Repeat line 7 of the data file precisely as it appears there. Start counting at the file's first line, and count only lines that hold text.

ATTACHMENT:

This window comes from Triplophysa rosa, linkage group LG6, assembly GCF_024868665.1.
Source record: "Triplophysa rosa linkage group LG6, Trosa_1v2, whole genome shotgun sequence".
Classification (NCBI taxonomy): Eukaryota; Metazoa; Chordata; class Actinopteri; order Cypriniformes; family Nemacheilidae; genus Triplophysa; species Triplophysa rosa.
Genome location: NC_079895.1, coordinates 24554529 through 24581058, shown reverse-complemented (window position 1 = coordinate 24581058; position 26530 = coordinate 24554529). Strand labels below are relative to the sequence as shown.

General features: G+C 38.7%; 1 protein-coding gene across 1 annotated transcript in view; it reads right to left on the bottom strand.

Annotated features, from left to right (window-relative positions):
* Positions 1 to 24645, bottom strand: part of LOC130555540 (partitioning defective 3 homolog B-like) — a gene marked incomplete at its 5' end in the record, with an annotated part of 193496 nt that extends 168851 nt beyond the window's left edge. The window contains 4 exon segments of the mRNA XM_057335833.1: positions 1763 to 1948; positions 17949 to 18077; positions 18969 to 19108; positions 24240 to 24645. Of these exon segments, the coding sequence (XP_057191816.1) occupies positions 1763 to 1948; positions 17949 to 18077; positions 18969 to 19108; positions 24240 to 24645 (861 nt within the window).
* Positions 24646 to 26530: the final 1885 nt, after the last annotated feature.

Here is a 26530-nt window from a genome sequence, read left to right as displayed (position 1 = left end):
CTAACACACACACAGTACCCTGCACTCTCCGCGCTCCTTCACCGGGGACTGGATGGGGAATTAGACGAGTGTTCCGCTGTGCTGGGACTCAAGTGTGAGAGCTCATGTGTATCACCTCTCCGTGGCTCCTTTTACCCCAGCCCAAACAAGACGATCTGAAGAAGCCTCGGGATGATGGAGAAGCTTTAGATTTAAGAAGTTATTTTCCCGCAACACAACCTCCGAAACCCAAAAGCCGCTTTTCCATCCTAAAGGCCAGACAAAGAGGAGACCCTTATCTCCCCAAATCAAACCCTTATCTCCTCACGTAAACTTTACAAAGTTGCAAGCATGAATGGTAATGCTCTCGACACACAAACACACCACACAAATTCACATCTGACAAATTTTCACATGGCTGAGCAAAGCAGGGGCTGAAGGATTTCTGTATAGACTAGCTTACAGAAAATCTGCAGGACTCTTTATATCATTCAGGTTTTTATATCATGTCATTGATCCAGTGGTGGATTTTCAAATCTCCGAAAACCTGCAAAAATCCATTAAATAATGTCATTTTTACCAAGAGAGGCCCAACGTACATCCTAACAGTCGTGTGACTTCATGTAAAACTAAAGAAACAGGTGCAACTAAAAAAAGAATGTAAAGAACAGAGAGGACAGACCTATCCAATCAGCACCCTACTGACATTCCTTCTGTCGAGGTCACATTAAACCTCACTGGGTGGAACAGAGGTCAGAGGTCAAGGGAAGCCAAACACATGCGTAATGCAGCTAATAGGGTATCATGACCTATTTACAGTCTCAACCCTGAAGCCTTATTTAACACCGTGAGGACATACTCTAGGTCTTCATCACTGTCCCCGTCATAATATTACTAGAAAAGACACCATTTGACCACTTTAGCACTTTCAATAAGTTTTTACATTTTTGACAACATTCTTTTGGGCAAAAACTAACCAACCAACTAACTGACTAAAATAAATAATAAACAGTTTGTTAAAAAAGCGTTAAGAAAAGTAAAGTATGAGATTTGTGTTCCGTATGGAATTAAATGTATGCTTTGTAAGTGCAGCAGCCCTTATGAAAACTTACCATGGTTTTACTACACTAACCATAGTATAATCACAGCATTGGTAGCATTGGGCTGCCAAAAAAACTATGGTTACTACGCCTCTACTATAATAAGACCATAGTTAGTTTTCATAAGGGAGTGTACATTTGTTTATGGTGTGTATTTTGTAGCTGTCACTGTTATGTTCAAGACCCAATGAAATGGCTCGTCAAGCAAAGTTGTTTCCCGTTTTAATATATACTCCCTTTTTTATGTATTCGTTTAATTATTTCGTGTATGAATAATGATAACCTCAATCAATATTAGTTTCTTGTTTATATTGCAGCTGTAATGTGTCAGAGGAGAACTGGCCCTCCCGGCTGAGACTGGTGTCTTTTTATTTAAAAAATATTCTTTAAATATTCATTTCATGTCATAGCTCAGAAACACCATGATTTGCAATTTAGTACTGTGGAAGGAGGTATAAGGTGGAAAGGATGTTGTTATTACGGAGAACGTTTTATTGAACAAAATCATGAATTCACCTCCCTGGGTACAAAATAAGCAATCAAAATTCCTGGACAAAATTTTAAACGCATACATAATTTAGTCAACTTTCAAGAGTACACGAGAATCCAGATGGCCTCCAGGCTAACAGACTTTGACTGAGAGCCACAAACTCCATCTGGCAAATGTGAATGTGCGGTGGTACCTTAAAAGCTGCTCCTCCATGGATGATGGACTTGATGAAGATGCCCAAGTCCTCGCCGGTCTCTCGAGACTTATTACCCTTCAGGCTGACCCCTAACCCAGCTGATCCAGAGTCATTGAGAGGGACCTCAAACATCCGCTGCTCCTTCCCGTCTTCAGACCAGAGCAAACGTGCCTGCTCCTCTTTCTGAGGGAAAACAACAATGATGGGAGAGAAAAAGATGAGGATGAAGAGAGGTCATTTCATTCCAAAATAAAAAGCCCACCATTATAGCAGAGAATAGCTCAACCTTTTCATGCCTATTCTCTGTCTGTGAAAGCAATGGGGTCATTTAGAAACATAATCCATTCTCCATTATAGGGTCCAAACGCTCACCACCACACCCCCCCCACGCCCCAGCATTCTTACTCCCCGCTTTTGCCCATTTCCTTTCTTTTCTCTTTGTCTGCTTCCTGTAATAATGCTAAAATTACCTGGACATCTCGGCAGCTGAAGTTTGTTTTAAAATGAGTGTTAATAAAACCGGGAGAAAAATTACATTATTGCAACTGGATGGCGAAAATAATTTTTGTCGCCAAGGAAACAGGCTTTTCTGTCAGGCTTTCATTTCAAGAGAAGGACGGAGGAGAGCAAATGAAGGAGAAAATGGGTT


* Positions 1 to 24645, bottom strand: part of LOC130555540 (partitioning defective 3 homolog B-like) — a gene marked incomplete at its 5' end in the record, with an annotated part of 193496 nt that extends 168851 nt beyond the window's left edge. The window contains 4 exon segments of the mRNA XM_057335833.1: positions 1763 to 1948; positions 17949 to 18077; positions 18969 to 19108; positions 24240 to 24645. Of these exon segments, the coding sequence (XP_057191816.1) occupies positions 1763 to 1948; positions 17949 to 18077; positions 18969 to 19108; positions 24240 to 24645 (861 nt within the window).